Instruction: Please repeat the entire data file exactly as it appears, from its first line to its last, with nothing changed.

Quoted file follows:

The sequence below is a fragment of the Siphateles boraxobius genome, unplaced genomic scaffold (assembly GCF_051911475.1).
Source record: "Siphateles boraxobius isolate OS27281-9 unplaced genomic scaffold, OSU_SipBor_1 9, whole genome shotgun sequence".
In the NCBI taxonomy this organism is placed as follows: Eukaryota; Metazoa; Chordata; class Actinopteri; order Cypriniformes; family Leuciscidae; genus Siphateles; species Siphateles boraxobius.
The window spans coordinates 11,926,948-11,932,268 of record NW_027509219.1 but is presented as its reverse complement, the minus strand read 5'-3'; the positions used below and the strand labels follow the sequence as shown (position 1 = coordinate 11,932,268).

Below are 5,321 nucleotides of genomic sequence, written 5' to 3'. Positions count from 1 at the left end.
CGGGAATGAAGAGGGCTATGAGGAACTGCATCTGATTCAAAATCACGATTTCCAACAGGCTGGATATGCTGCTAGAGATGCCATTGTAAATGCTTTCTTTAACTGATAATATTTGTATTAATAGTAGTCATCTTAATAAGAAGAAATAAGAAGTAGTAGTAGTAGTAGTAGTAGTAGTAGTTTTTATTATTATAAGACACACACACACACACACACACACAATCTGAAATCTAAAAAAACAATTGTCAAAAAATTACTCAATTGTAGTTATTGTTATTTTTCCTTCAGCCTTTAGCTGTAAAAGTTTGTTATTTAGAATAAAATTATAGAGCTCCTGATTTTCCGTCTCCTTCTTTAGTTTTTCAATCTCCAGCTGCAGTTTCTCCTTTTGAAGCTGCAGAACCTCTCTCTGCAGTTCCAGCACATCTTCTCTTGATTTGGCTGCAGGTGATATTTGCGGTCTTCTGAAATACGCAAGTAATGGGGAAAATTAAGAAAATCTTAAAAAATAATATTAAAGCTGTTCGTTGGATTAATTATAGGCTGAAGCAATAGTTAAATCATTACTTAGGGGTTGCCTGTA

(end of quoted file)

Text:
The sequence below is a fragment of the Siphateles boraxobius genome, unplaced genomic scaffold (assembly GCF_051911475.1).
Source record: "Siphateles boraxobius isolate OS27281-9 unplaced genomic scaffold, OSU_SipBor_1 9, whole genome shotgun sequence".
In the NCBI taxonomy this organism is placed as follows: Eukaryota; Metazoa; Chordata; class Actinopteri; order Cypriniformes; family Leuciscidae; genus Siphateles; species Siphateles boraxobius.
The window spans coordinates 11,926,948-11,932,268 of record NW_027509219.1 but is presented as its reverse complement, the minus strand read 5'-3'; the positions used below and the strand labels follow the sequence as shown (position 1 = coordinate 11,932,268).

Below are 5,321 nucleotides of genomic sequence, written 5' to 3'. Positions count from 1 at the left end.
CGGGAATGAAGAGGGCTATGAGGAACTGCATCTGATTCAAAATCACGATTTCCAACAGGCTGGATATGCTGCTAGAGATGCCATTGTAAATGCTTTCTTTAACTGATAATATTTGTATTAATAGTAGTCATCTTAATAAGAAGAAATAAGAAGTAGTAGTAGTAGTAGTAGTAGTAGTAGTTTTTATTATTATAAGACACACACACACACACACACACACAATCTGAAATCTAAAAAAACAATTGTCAAAAAATTACTCAATTGTAGTTATTGTTATTTTTCCTTCAGCCTTTAGCTGTAAAAGTTTGTTATTTAGAATAAAATTATAGAGCTCCTGATTTTCCGTCTCCTTCTTTAGTTTTTCAATCTCCAGCTGCAGTTTCTCCTTTTGAAGCTGCAGAACCTCTCTCTGCAGTTCCAGCACATCTTCTCTTGATTTGGCTGCAGGTGATATTTGCGGTCTTCTGAAATACGCAAGTAATGGGGAAAATTAAGAAAATCTTAAAAAATAATATTAAAGCTGTTCGTTGGATTAATTATAGGCTGAAGCAATAGTTAAATCATTACTTAGGGGTTGCCTGTA